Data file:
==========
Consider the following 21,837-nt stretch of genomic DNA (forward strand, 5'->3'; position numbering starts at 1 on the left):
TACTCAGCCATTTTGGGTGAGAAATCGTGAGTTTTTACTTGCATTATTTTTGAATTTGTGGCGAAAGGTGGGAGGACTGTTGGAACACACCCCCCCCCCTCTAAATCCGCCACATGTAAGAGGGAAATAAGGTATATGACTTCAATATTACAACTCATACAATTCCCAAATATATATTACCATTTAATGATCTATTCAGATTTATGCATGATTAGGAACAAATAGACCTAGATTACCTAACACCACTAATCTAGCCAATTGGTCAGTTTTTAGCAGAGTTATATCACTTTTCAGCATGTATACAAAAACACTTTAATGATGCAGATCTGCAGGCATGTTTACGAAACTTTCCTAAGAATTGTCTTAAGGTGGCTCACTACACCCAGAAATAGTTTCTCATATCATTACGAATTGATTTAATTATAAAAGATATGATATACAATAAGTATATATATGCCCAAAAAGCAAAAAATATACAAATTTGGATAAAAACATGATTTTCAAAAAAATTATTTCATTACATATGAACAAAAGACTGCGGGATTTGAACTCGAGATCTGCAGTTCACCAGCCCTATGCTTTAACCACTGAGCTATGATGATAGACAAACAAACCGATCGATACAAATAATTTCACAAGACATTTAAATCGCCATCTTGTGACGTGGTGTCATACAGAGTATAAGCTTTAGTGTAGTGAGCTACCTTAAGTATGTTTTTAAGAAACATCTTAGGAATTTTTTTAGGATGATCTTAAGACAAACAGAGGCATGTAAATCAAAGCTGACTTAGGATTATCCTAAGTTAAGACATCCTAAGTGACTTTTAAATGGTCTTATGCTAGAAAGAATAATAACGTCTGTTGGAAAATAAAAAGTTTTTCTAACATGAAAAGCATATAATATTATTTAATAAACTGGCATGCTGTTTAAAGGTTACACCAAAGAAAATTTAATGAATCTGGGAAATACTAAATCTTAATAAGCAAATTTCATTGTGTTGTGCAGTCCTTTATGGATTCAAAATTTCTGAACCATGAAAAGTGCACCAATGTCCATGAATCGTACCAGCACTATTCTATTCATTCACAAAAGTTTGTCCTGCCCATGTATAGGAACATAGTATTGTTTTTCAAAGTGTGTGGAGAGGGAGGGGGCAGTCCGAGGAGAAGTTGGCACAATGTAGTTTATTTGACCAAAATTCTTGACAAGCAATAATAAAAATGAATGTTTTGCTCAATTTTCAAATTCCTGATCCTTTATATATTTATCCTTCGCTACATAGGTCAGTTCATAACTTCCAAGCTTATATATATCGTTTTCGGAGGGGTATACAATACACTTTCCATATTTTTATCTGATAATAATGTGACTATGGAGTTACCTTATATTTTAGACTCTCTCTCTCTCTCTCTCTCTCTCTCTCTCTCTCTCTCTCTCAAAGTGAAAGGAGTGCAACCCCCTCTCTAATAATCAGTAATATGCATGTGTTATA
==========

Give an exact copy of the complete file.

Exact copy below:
Consider the following 21,837-nt stretch of genomic DNA (forward strand, 5'->3'; position numbering starts at 1 on the left):
TACTCAGCCATTTTGGGTGAGAAATCGTGAGTTTTTACTTGCATTATTTTTGAATTTGTGGCGAAAGGTGGGAGGACTGTTGGAACACACCCCCCCCCCTCTAAATCCGCCACATGTAAGAGGGAAATAAGGTATATGACTTCAATATTACAACTCATACAATTCCCAAATATATATTACCATTTAATGATCTATTCAGATTTATGCATGATTAGGAACAAATAGACCTAGATTACCTAACACCACTAATCTAGCCAATTGGTCAGTTTTTAGCAGAGTTATATCACTTTTCAGCATGTATACAAAAACACTTTAATGATGCAGATCTGCAGGCATGTTTACGAAACTTTCCTAAGAATTGTCTTAAGGTGGCTCACTACACCCAGAAATAGTTTCTCATATCATTACGAATTGATTTAATTATAAAAGATATGATATACAATAAGTATATATATGCCCAAAAAGCAAAAAATATACAAATTTGGATAAAAACATGATTTTCAAAAAAATTATTTCATTACATATGAACAAAAGACTGCGGGATTTGAACTCGAGATCTGCAGTTCACCAGCCCTATGCTTTAACCACTGAGCTATGATGATAGACAAACAAACCGATCGATACAAATAATTTCACAAGACATTTAAATCGCCATCTTGTGACGTGGTGTCATACAGAGTATAAGCTTTAGTGTAGTGAGCTACCTTAAGTATGTTTTTAAGAAACATCTTAGGAATTTTTTTAGGATGATCTTAAGACAAACAGAGGCATGTAAATCAAAGCTGACTTAGGATTATCCTAAGTTAAGACATCCTAAGTGACTTTTAAATGGTCTTATGCTAGAAAGAATAATAACGTCTGTTGGAAAATAAAAAGTTTTTCTAACATGAAAAGCATATAATATTATTTAATAAACTGGCATGCTGTTTAAAGGTTACACCAAAGAAAATTTAATGAATCTGGGAAATACTAAATCTTAATAAGCAAATTTCATTGTGTTGTGCAGTCCTTTATGGATTCAAAATTTCTGAACCATGAAAAGTGCACCAATGTCCATGAATCGTACCAGCACTATTCTATTCATTCACAAAAGTTTGTCCTGCCCATGTATAGGAACATAGTATTGTTTTTCAAAGTGTGTGGAGAGGGAGGGGGCAGTCCGAGGAGAAGTTGGCACAATGTAGTTTATTTGACCAAAATTCTTGACAAGCAATAATAAAAATGAATGTTTTGCTCAATTTTCAAATTCCTGATCCTTTATATATTTATCCTTCGCTACATAGGTCAGTTCATAACTTCCAAGCTTATATATATCGTTTTCGGAGGGGTATACAATACACTTTCCATATTTTTATCTGATAATAATGTGACTATGGAGTTACCTTATATTTTAGACTCTCTCTCTCTCTCTCTCTCTCTCTCTCTCTCTCTCTCTCTCAAAGTGAAAGGAGTGCAACCCCCTCTCTAATAATCAGTAATATGCATGTGTTATA